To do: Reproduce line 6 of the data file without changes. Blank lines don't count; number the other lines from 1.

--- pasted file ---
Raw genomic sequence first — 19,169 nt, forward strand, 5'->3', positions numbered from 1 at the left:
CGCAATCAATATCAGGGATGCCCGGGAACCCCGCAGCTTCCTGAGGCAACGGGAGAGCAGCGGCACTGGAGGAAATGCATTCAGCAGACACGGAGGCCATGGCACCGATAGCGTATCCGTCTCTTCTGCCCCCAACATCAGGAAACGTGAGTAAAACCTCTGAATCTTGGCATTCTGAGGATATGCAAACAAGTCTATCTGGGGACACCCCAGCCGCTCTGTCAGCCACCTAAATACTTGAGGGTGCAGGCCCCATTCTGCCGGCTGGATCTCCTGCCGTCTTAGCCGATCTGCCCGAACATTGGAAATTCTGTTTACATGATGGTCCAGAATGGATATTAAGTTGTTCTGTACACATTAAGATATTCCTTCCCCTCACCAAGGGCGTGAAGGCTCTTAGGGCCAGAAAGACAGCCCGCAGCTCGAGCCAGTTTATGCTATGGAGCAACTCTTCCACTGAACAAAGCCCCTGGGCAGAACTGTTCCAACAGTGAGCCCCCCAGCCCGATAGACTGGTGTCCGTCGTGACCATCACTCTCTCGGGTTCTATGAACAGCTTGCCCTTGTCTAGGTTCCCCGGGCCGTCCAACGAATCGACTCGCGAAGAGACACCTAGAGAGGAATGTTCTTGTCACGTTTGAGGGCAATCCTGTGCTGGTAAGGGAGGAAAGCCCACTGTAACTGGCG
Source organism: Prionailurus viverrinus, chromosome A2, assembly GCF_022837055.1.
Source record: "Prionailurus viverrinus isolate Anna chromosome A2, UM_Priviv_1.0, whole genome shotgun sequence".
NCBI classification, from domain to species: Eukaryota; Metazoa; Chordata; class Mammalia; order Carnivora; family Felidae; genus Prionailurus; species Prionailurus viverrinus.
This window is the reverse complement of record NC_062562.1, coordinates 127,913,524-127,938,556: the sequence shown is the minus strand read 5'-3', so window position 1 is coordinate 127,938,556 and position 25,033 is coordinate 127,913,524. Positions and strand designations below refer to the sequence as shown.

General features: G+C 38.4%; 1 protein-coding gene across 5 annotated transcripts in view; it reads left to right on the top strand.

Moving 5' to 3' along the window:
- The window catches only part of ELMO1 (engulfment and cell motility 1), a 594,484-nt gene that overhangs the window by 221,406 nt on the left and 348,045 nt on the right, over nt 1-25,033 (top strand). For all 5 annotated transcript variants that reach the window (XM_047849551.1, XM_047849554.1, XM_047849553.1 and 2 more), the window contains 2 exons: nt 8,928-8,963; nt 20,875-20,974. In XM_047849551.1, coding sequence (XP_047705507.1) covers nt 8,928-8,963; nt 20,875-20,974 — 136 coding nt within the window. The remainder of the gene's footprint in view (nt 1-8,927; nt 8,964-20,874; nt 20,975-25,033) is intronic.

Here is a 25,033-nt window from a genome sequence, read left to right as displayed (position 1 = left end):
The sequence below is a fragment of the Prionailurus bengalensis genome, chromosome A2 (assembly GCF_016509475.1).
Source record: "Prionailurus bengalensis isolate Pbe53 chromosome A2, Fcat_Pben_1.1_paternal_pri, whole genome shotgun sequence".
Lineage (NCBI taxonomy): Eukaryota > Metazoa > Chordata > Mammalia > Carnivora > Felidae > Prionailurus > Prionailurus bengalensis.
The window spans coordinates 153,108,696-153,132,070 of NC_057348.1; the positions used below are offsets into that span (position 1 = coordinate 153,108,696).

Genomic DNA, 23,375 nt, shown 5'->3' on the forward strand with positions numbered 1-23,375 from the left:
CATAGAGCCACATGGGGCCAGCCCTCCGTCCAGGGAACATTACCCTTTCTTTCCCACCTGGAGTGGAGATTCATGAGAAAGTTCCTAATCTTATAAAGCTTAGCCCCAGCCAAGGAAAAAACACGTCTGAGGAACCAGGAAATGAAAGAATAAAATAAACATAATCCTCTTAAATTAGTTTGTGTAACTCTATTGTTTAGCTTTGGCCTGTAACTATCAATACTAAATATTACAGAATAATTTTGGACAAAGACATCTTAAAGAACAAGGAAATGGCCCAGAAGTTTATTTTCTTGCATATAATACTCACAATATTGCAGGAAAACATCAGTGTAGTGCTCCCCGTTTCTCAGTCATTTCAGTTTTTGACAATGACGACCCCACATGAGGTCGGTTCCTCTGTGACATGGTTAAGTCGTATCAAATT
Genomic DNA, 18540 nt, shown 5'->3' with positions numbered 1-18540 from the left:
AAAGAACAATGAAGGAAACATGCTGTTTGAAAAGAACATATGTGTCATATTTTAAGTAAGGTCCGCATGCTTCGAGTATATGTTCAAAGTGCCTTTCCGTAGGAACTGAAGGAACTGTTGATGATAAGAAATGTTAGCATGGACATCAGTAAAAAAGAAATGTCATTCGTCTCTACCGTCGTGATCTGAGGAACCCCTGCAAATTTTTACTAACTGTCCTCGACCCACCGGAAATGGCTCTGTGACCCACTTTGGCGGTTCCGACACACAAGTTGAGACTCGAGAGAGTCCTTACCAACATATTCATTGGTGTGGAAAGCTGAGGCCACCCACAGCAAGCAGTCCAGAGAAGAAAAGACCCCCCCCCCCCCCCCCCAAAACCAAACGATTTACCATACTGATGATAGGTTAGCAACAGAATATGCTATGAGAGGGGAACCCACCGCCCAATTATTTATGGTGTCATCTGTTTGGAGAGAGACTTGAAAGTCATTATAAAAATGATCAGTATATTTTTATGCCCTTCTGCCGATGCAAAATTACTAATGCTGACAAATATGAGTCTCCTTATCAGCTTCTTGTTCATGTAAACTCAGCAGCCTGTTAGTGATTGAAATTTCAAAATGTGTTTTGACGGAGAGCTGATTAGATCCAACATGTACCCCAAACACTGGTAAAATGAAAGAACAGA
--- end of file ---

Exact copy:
This window is the reverse complement of record NC_062562.1, coordinates 127,913,524-127,938,556: the sequence shown is the minus strand read 5'-3', so window position 1 is coordinate 127,938,556 and position 25,033 is coordinate 127,913,524. Positions and strand designations below refer to the sequence as shown.